Victims Will Have New Place To Go To Report Harassment, Misconduct In Washington Senate
In response to the #MeToo movement, the Washington state Senate will create a new human resources officer position to investigate complaints of harassment and other workplace misconduct, replacing a previous system of “facilitators” who served as a go-to resource for victims.
The new position is one of several recommendations that grew out of a Senate respectful workplace task force that has been meeting since January. The task force, made up of front line staff, was tasked with updating and improving the Senate’s workplace conduct policies and reporting procedures. The recommendations were formally adopted Monday afternoon during a meeting of the Senate’s Facilities and Operations Committee, which functions as the Senate’s board of directors.
"It just reinforces our commitment to dealing with any sexual harassment," said Senate Majority Leader Sharon Nelson following the vote. "We wanted to make sure that our staff knew who they could go to ... and I think this really updates our policy."
Nelson added that the state Senate has no outstanding sexual harassment complaints.
By establishing a human resources officer (HRO) position, the Senate is addressing a frequent criticism of the Washington Legislature--that it lacks a formal or traditional human resources structure and reporting process.
“We believe this policy will instill more confidence in the reporting and investigation of complaints,” said Kimberly Wirtz, a member of the task force who serves as communications director for the Senate Republican caucus, in a statement.
However, by making the human resources officer position internal rather than external, the Senate is going against the wishes of many women who work in and around the Legislature who have called for an outside, independent reporting process.
During a briefing with reporters on Monday, Wirtz and another member of the task force described their work over the past several months as "by staff, for staff" and the consensus was staff wanted someone internal to the Senate they could go to. But the task force members also emphasized that a "second phase" review of policies will soon get underway and include the larger legislative community, including lobbyists.
“Will the lobbyists be able to come to this HRO? I anticipate that they will,” Wirtz said. “Will there be a separate entity for their purpose? That has yet to be determined.”
Under the Senate’s new system, victims will have the option of reporting harassment or other misconduct directly to the HRO or, as previously was allowed, to their direct supervisors or to Senate administrators. The Senate administration will retain its previous authority to hire an outside “neutral third party” to investigate complaints.
To preserve the independence of the new human resource officer, that position will be hired by a special committee made up of three Democrats and three Republicans appointed by the Senate majority leader. On Monday, Secretary of the Senate Brad Hendrickson said he hoped to have that position filled by the start of the 2019 session in January.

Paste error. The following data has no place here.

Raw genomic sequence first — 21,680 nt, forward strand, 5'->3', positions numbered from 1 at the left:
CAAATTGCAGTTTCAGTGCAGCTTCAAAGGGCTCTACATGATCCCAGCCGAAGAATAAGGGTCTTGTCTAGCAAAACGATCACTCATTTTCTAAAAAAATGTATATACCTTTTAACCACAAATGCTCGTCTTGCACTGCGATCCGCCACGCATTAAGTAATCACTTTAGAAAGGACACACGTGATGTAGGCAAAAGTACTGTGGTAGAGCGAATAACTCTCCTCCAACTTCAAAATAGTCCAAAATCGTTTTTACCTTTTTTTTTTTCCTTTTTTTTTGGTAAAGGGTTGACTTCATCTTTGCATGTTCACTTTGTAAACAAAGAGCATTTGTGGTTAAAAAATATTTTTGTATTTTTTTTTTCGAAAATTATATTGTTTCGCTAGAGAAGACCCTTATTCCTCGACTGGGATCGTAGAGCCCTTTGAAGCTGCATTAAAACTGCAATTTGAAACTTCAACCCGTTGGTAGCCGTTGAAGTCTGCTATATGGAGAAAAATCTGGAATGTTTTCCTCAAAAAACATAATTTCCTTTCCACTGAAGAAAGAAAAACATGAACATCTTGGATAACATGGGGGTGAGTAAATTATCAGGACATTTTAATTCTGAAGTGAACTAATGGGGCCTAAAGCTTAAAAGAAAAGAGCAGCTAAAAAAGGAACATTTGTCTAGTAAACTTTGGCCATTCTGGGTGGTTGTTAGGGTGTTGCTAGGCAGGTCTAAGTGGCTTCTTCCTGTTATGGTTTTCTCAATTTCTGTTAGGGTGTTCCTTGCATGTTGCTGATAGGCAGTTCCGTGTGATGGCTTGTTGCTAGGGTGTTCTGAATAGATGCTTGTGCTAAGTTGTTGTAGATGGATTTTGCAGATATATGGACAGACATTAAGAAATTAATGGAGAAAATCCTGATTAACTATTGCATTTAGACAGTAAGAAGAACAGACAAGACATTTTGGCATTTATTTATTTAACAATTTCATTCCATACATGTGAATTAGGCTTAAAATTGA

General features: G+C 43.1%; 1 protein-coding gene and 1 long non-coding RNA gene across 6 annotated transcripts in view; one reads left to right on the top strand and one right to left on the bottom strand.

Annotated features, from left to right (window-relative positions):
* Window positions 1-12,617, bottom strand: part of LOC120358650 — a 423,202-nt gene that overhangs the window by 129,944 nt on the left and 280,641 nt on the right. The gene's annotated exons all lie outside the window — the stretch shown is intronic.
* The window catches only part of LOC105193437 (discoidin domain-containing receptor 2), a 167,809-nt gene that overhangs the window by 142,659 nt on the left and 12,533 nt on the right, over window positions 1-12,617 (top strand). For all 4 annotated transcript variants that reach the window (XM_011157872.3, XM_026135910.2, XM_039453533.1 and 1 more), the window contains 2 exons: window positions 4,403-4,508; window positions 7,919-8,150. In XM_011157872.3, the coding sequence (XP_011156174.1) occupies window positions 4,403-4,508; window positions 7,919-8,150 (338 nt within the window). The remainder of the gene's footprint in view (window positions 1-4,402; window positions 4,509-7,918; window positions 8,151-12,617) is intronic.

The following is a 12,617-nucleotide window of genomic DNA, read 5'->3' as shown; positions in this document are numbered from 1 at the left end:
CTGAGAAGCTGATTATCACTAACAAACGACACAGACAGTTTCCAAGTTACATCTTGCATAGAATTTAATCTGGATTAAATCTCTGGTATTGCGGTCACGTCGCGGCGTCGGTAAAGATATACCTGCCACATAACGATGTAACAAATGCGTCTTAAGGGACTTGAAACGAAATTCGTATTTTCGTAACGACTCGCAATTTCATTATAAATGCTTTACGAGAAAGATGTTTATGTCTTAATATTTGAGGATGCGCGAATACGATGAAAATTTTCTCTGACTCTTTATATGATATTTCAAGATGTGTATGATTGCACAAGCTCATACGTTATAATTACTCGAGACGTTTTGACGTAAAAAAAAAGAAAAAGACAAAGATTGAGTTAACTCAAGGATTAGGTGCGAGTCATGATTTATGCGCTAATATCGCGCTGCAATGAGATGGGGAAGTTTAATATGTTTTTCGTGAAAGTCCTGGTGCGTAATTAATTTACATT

The issue of sexual harassment in the Washington Legislature came to light last October when public radio, The News Tribune and The Olympian published a story about the climate for women at the Capitol.
The news outlets spoke with nine women--mainly a mix of current and former legislative staff and lobbyists--who described an environment over the past decade where overt harassment is rare, but inappropriate comments, lingering hugs, unnecessary touching and unwelcome attention are common.
Many of the women said they warn each other about alleged wrongdoers or overly forward men and are regularly forced to take steps to avoid uncomfortable or potentially dangerous interactions.
Following that reporting and related stories about lawmaker misconduct, more than 200 women signed a “Stand With Us” letter demanding a change to the workplace culture at the Capitol.
“We have no safe, neutral place to report our experiences. And there are currently few possibilities for meaningful consequences for inappropriate behavior,” read the letter.
Under the Senate’s new structure, the human resources officer will have the authority to manage and investigate complaints, but not to take disciplinary action. That authority will remain with the Secretary of the Senate and the Facilities and Operations Committee. The HRO will also be responsible for coordinating sexual harassment and workplace conduct trainings in the Senate.
In addition to the new position, the task force recommendations adopted Monday include a requirement that findings of harassment or misconduct against a sitting state Senator will be made public. At the same time, the revised policy also includes language about preserving the confidentiality of investigations and people who file complaints.
Other changes include clearer descriptions of prohibited conduct, a requirement that supervisors, including state senators, report incidents of prohibited conduct and new mandates for regular anti-harassment training.
The Washington state House also has a sexual harassment workgroup that’s been meeting to develop recommendations to House leadership. That group is tasked with establishing an independent reporting process for victims as well as improved training and a new “code of conduct.”
In addition to staff, the House workgroup--unlike the Senate task force--includes representatives from the lobbying community. It plans to submit its final recommendations by this December.
Senate administrators and task force members said Monday they intend to work with the House during the second phase of their effort to revise workplace conduct policies. They also left open the possibility of a shared human resources officer position between the two chambers.
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